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J Korean Med Sci. 2016 Jan;31(1):106-13. doi: 10.3346/jkms.2016.31.1.106. Epub 2015 Dec 24.

Comprehensive Application of the International Classification of Headache Disorders Third Edition, Beta Version.

Author information

1
Department of Neurology, Seoul Eulji Hospital, Eulji University School of Medicine, Seoul, Korea.
2
Department of Neurology, Dongtan Sacred Heart Hospital, Hallym University College of Medicine, Osan, Korea.
3
Department of Neurology, Bundang Jesaeng Hospital, Seongnam, Korea.
4
Department of Neurology, Chuncheon Sacred Heart Hospital, Hallym University College of Medicine, Chuncheon, Korea.
5
Department of Neurology, Gyeongsang National University School of Medicine, Jinju, Korea.
6
Department of Neurology, National Police Hospital, Seoul, Korea.
7
Department of Neurology, Ewha Womans University School of Medicine, Seoul, Korea.
8
Department of Neurology, Chungnam National University College of Medicine, Daejeon, Korea.
9
Department of Neurology, Uijeongbu St.Mary's Hospital, The Catholic University of Korea College of Medicine, Uijeongbu, Korea.
10
Department of Neurology, Hallym University Sacred Heart Hospital, Hallym University College of Medicine, Anyang, Korea.
11
Department of Neurology, Chung-Ang University Hospital, Chung-Ang University College of Medicine, Seoul, Korea.
12
Department of Neurology, Kangbuk Samsung Hospital, Sungkyunkwan University School of Medicine, Seoul, Korea.

Abstract

The purpose of this study was to test the feasibility and usefulness of the International Classification of Headache Disorders, third edition, beta version (ICHD-3β), and compare the differences with the International Classification of Headache Disorders, second edition (ICHD-2). Consecutive first-visit patients were recruited from 11 headache clinics in Korea. Headache classification was performed in accordance with ICHD-3β. The characteristics of headaches were analyzed and the feasibility and usefulness of this version was assessed by the proportion of unclassified headache disorders compared with ICHD-2. A total of 1,627 patients were enrolled (mean age, 47.4±14.7 yr; 62.8% female). Classification by ICHD-3β was achieved in 97.8% of headache patients, whereas 90.0% could be classified by ICHD-2. Primary headaches (n=1,429, 87.8%) were classified as follows: 697 migraines, 445 tension-type headaches, 22 cluster headaches, and 265 other primary headache disorders. Secondary headache or painful cranial neuropathies/other facial pains were diagnosed in 163 patients (10.0%). Only 2.2% were not classified by ICHD-3β. The main reasons for missing classifications were insufficient information (1.6%) or absence of suitable classification (0.6%). The diagnoses differed from those using ICHD-2 in 243 patients (14.9%). Among them, 165 patients were newly classified from unclassified with ICHD-2 because of the relaxation of the previous strict criteria or the introduction of a new diagnostic category. ICHD-3β would yield a higher classification rate than its previous version, ICHD-2. ICHD-3β is applicable in clinical practice for first-visit headache patients of a referral hospital.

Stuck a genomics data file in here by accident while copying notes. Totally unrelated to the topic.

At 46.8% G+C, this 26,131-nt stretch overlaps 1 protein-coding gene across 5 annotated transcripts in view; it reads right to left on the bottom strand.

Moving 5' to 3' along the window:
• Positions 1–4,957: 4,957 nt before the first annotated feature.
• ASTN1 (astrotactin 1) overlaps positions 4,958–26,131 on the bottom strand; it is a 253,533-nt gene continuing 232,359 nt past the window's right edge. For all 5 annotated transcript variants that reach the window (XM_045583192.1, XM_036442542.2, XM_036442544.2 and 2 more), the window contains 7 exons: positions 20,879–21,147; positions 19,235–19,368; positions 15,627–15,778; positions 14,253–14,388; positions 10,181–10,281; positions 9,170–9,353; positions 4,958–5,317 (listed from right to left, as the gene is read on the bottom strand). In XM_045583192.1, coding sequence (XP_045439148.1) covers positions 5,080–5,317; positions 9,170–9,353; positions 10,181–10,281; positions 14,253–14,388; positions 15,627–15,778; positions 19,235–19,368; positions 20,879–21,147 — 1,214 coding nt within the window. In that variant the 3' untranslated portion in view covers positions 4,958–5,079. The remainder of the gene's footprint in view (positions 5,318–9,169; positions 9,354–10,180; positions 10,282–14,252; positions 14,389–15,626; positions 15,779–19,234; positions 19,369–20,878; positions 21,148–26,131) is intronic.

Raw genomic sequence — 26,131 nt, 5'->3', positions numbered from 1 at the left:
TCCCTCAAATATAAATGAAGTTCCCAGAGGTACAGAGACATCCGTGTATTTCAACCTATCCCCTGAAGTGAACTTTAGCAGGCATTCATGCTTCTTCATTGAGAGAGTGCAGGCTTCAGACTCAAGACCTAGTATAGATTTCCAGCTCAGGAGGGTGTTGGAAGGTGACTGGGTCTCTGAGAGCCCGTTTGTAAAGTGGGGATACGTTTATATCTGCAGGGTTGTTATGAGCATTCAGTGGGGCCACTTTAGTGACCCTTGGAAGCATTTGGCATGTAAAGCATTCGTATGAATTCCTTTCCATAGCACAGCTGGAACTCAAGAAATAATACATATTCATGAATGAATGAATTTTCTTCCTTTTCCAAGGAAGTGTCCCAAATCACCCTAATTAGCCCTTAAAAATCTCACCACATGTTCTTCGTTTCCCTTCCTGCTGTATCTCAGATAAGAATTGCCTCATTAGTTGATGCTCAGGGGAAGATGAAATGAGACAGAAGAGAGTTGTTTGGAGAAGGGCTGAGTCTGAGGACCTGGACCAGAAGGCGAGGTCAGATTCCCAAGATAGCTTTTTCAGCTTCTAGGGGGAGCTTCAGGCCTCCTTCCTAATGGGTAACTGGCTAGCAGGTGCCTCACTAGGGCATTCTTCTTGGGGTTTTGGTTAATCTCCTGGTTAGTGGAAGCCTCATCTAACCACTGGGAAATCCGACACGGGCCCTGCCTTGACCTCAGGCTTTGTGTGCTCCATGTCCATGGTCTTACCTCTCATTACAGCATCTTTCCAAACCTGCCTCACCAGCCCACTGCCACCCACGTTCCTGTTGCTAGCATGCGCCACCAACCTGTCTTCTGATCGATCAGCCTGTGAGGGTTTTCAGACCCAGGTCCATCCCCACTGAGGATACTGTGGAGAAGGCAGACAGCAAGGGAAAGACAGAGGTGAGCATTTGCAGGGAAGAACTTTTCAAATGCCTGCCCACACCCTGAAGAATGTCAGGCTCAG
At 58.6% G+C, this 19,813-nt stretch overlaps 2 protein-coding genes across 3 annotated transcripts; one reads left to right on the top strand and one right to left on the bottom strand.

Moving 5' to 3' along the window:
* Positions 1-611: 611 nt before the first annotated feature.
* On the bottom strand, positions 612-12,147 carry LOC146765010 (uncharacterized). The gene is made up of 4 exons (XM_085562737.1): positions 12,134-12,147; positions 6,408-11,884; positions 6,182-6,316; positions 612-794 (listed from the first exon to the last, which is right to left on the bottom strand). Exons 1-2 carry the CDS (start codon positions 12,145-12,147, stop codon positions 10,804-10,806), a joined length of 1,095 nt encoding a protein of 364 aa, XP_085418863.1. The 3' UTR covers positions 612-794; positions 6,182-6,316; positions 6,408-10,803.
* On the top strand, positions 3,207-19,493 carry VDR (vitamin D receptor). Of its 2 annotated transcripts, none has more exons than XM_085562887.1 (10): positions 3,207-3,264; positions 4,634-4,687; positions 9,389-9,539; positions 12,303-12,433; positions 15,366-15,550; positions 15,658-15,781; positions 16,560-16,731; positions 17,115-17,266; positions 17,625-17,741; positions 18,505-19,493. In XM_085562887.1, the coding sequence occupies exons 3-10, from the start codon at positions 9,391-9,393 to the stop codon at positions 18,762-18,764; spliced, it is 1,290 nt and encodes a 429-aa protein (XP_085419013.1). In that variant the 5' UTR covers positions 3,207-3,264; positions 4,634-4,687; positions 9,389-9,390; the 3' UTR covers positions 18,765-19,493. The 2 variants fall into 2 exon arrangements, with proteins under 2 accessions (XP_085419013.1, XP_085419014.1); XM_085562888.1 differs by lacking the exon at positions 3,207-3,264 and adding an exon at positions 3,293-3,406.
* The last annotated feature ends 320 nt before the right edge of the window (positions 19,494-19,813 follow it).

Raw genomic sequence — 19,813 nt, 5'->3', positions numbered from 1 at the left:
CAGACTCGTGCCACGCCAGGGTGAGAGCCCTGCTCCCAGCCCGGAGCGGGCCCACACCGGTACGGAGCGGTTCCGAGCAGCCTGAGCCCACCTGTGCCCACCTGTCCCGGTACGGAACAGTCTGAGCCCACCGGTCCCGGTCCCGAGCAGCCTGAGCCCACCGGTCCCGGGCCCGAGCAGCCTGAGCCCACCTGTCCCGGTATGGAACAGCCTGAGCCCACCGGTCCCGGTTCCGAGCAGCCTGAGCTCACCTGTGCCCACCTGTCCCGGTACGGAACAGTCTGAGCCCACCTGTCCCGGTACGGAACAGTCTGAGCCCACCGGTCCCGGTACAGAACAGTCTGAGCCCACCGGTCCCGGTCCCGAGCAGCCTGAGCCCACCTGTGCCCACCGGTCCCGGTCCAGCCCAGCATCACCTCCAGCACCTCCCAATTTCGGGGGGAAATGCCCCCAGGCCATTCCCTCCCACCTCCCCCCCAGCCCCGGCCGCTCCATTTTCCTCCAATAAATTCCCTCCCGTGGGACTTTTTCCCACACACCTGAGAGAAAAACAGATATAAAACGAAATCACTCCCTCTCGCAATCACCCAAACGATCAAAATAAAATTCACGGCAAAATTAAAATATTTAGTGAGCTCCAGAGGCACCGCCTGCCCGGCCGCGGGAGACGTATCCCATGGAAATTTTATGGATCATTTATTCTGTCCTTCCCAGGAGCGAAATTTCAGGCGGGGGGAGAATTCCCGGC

KEYWORDS:

Diagnosis; Headache; Migraine Disorders; Outpatients

PMID:
26770045
PMCID:
PMC4712567
DOI:
10.3346/jkms.2016.31.1.106
[Indexed for MEDLINE]
Free PMC Article

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